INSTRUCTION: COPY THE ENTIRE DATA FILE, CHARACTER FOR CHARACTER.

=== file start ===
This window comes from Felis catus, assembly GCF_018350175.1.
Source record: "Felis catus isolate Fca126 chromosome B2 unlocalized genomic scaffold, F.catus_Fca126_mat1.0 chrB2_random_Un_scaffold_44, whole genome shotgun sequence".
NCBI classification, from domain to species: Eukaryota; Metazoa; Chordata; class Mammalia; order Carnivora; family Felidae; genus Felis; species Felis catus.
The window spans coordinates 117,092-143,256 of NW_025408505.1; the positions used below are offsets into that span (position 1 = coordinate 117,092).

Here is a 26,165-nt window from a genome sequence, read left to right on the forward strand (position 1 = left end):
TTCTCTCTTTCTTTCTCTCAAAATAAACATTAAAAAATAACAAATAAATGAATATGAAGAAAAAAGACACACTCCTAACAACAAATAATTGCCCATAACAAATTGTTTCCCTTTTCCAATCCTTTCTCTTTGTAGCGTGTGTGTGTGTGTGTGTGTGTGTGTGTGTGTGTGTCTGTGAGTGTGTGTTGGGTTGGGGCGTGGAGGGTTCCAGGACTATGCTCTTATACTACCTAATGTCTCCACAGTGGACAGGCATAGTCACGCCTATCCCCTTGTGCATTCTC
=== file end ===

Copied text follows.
This window comes from Felis catus, assembly GCF_018350175.1.
Source record: "Felis catus isolate Fca126 chromosome B2 unlocalized genomic scaffold, F.catus_Fca126_mat1.0 chrB2_random_Un_scaffold_44, whole genome shotgun sequence".
NCBI classification, from domain to species: Eukaryota; Metazoa; Chordata; class Mammalia; order Carnivora; family Felidae; genus Felis; species Felis catus.
The window spans coordinates 117,092-143,256 of NW_025408505.1; the positions used below are offsets into that span (position 1 = coordinate 117,092).

Here is a 26,165-nt window from a genome sequence, read left to right on the forward strand (position 1 = left end):
TTCTCTCTTTCTTTCTCTCAAAATAAACATTAAAAAATAACAAATAAATGAATATGAAGAAAAAAGACACACTCCTAACAACAAATAATTGCCCATAACAAATTGTTTCCCTTTTCCAATCCTTTCTCTTTGTAGCGTGTGTGTGTGTGTGTGTGTGTGTGTGTGTGTGTGTCTGTGAGTGTGTGTTGGGTTGGGGCGTGGAGGGTTCCAGGACTATGCTCTTATACTACCTAATGTCTCCACAGTGGACAGGCATAGTCACGCCTATCCCCTTGTGCATTCTC